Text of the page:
How to apply
It is often a good idea to meet a planning officer for an informal discussion before you submit an application. Some local planning authorities charge for this service so it’s a good idea to check first. It is also a question you have to answer in the application form and can assist the LPA in dealing with your application.
Pre-application advice is encouraged as it can:
- Verify the list of local requirements each planning authority can require, read more about local and national requirements1
- Reduce the likelihood of submitting invalid applications
- Help you understand how planning policies and other requirements affect your proposals
If you are meeting a planning of officer you should be fully prepared to describe your proposals and show plans. You can:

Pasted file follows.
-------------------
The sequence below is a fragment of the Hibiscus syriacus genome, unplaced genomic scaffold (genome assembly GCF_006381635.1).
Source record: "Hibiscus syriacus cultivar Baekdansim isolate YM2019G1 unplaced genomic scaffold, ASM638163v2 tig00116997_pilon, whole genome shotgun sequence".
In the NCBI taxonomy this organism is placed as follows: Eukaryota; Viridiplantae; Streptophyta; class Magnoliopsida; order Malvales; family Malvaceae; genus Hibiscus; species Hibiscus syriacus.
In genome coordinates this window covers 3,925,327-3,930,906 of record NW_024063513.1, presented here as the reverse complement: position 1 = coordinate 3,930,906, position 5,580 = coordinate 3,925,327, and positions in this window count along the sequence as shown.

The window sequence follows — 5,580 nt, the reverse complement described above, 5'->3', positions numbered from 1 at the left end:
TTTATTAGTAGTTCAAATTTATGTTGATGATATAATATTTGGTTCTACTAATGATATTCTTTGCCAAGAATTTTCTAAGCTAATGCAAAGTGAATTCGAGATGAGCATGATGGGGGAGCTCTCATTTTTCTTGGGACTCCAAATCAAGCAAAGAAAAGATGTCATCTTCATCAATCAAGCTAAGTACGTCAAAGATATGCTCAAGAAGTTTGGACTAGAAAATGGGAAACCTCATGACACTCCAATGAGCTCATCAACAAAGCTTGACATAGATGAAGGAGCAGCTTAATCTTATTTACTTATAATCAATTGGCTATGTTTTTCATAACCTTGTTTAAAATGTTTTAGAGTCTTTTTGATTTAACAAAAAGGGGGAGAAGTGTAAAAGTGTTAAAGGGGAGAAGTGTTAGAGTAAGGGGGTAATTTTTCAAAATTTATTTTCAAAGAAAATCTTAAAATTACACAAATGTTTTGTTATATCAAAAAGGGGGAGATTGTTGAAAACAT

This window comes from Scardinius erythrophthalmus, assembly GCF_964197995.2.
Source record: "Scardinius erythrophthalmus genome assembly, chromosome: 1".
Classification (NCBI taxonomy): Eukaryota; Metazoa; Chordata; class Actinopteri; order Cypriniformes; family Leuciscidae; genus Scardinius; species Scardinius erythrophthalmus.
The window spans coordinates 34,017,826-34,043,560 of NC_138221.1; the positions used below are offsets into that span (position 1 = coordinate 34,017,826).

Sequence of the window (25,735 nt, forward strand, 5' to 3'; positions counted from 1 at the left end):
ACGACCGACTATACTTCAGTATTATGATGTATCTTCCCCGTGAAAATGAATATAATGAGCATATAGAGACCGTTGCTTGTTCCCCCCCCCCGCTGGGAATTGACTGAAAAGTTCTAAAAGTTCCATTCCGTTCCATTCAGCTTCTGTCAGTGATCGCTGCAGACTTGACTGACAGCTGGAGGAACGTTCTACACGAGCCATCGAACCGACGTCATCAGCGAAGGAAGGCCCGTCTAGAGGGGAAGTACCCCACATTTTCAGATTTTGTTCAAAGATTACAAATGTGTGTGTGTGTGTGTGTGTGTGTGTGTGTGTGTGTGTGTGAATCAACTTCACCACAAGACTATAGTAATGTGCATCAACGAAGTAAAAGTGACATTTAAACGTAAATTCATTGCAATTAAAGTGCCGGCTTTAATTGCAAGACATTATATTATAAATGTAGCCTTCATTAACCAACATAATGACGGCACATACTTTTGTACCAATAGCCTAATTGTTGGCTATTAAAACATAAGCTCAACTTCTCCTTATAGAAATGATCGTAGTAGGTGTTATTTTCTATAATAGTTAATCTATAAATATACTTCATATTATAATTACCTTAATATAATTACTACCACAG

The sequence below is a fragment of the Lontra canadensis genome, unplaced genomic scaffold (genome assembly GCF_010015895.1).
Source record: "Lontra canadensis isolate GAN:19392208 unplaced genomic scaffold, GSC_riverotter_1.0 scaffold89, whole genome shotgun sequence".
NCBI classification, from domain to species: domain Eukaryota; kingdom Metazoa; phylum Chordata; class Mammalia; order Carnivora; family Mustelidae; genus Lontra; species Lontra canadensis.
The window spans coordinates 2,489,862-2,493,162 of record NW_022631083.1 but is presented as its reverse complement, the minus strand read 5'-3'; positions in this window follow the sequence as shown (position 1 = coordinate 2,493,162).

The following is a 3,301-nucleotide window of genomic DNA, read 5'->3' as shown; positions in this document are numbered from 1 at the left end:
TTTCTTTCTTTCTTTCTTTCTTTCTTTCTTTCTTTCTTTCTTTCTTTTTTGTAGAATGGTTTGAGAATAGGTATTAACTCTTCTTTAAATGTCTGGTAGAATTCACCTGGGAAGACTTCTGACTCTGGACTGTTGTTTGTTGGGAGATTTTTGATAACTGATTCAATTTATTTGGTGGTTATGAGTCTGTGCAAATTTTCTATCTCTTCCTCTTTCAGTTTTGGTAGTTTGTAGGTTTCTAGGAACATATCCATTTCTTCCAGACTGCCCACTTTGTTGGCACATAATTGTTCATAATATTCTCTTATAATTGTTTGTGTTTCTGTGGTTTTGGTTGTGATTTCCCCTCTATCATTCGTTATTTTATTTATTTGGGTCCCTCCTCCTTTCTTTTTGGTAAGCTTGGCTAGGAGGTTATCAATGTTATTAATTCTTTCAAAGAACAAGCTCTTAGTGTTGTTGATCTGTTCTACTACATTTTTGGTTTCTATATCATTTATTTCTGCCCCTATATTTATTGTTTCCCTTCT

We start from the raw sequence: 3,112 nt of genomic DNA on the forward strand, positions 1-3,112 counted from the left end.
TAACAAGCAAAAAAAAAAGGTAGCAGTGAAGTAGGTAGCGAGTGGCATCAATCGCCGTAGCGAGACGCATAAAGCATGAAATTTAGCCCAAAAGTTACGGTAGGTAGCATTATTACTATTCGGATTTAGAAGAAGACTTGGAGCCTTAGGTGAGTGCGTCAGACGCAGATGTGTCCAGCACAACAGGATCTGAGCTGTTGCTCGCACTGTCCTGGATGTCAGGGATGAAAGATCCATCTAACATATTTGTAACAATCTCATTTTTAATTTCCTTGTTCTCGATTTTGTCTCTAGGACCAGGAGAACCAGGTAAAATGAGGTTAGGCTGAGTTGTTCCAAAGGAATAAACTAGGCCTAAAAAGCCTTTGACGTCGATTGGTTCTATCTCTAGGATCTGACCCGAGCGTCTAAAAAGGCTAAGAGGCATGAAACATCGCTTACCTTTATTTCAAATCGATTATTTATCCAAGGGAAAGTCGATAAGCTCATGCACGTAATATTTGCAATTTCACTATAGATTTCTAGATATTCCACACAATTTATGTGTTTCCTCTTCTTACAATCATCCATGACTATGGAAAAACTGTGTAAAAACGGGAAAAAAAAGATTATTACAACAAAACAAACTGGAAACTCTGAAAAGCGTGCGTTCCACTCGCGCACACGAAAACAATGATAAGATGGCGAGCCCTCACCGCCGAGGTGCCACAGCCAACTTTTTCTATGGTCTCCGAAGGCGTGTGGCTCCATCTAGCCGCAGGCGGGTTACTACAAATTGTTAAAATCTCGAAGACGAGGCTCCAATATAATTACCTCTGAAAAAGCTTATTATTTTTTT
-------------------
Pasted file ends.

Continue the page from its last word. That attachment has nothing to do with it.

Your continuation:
- ask for an assessment of whether there seems a reasonable chance of getting permission;
- discuss site problems such as roads, footpaths, power cables, watercourses, sewers and telephone lines; and
- ask about potential problems such as noise and traffic and whether the council might impose conditions to overcome these problems rather than refuse planning permission.
The level of preparation required depends on what you propose to do. In simple cases it should be sufficient to look at the main issues governing the grant of permission and decide which of these are relevant to your application. Say why you think your proposed development should be allowed to go ahead.
Because planning applications will normally be decided in accordance with the development plan you will need to justify any proposals which would constitute an exception to the plan.